What is Scope Creep?

Dick Billows, PMP
Dick Billows, PMP
CEO 4pm.com
Dick’s Books on Amazon

What is scope creep? It is a parasite which, if the project manager and sponsor let it flourish, busts budgets and overruns schedules. It doesn’t attack the project once, it attacks dozens or hundreds of times. In each of these attacks, a good idea is added to the project that increases the amount of work to be done as well as the deliverables that must be produced.  However, the approved schedule and budget are not increased to accommodate these additions. Every individual scope creep attack seems innocent but it is not.   Scope Control

What is Scope Creep?: A Good Idea to Add to the Project

Let’s look at a common situation. A project stakeholder says, “Hey there, project manager. I think it would be a good idea if we added foreign language training to the class we’re going to give our customer service reps. I was thinking Laotian and Vietnamese; a lot of customers speak those languages.”

Now the project manager can go one of two ways. First, she might say, “Well that is a good idea. But it’s not in the budget and the customer service reps don’t need those language skills to hit our project’s scope. I’ll write up an analysis of the additional cost of that language training and how much it will delay our completion date. I’ll be happy to go over it with you before we go talk to the project sponsor. But to be honest, I’m going to recommend that the sponsor not approve that addition. The schedule and budget are very tight so there’s just no room.”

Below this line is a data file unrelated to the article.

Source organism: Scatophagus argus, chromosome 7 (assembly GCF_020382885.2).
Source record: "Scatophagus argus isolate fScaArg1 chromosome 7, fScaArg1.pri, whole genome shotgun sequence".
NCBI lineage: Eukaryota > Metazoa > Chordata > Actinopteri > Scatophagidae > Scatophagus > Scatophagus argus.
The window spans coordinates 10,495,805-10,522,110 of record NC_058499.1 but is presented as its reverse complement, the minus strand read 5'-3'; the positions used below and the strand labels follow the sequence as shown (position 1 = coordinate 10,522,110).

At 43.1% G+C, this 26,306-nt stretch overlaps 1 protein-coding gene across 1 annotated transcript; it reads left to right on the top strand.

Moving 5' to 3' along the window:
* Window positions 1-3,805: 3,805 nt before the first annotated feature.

That approach often works and the stakeholder says, “Okay forget about it”

What is Scope Creep When There’s No Crystal-Clear Scope?

The project manager is stuck if there is not a good scope definition. She says, “No we can’t make any changes to the project at this point. It’s just too late. It’s a good idea but I’m sorry.”

The stakeholder says, “Oh I’m sure you can squeeze it in. You’ve got all these people working on the project.”

The project manager replies, “I’m sorry but I can’t. The schedule is just too tight.”

The stakeholder scoffs at the project manager and says, “All right, I’ll just go see your boss. He obviously has a better perspective on things than you do.”

If the project sponsor reacts in the customary way, he will tell the project manager, “Oh come on, you’ve got plenty of slack in the schedule. Go ahead and add it. We need to keep the stakeholders happy.”

How Does Scope Creep Begin?

The project manager adds the foreign language training to the project but, most importantly, doesn’t receive any approval for finishing later than planned or spending more budget than originally approved. Without some support from the project sponsor, it’s unlikely that the project manager will continue to battle with the stakeholders over the “good ideas” they want to add to the project. Eventually, it’s just easier to add them even though the project manager knows they will make the project finish late and over budget. On some projects there are scope changes every week, or even several times a week.